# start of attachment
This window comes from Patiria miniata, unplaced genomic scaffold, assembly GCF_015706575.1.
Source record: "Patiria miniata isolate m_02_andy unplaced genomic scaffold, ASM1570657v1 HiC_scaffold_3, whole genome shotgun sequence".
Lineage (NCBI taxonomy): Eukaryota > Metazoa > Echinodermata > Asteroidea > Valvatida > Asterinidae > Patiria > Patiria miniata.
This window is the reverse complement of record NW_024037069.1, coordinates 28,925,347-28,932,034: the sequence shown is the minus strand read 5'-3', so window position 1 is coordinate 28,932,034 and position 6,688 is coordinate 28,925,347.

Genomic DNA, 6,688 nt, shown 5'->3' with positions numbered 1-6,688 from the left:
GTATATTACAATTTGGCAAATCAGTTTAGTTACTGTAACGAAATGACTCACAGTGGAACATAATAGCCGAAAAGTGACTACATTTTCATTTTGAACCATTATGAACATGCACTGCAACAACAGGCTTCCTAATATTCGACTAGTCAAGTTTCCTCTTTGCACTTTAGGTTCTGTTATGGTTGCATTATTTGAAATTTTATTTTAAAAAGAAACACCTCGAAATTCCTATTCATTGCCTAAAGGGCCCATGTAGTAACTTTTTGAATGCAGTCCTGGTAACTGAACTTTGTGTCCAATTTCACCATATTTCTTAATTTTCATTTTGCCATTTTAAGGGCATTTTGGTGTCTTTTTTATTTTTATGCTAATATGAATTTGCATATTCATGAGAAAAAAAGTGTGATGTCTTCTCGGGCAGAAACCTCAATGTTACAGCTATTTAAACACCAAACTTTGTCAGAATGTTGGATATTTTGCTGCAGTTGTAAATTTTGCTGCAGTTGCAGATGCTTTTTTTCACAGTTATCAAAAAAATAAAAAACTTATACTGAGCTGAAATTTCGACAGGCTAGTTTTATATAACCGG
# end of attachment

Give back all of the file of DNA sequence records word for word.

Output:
This window comes from Patiria miniata, unplaced genomic scaffold, assembly GCF_015706575.1.
Source record: "Patiria miniata isolate m_02_andy unplaced genomic scaffold, ASM1570657v1 HiC_scaffold_3, whole genome shotgun sequence".
Lineage (NCBI taxonomy): Eukaryota > Metazoa > Echinodermata > Asteroidea > Valvatida > Asterinidae > Patiria > Patiria miniata.
This window is the reverse complement of record NW_024037069.1, coordinates 28,925,347-28,932,034: the sequence shown is the minus strand read 5'-3', so window position 1 is coordinate 28,932,034 and position 6,688 is coordinate 28,925,347.

Genomic DNA, 6,688 nt, shown 5'->3' with positions numbered 1-6,688 from the left:
GTATATTACAATTTGGCAAATCAGTTTAGTTACTGTAACGAAATGACTCACAGTGGAACATAATAGCCGAAAAGTGACTACATTTTCATTTTGAACCATTATGAACATGCACTGCAACAACAGGCTTCCTAATATTCGACTAGTCAAGTTTCCTCTTTGCACTTTAGGTTCTGTTATGGTTGCATTATTTGAAATTTTATTTTAAAAAGAAACACCTCGAAATTCCTATTCATTGCCTAAAGGGCCCATGTAGTAACTTTTTGAATGCAGTCCTGGTAACTGAACTTTGTGTCCAATTTCACCATATTTCTTAATTTTCATTTTGCCATTTTAAGGGCATTTTGGTGTCTTTTTTATTTTTATGCTAATATGAATTTGCATATTCATGAGAAAAAAAGTGTGATGTCTTCTCGGGCAGAAACCTCAATGTTACAGCTATTTAAACACCAAACTTTGTCAGAATGTTGGATATTTTGCTGCAGTTGTAAATTTTGCTGCAGTTGCAGATGCTTTTTTTCACAGTTATCAAAAAAATAAAAAACTTATACTGAGCTGAAATTTCGACAGGCTAGTTTTATATAACCGG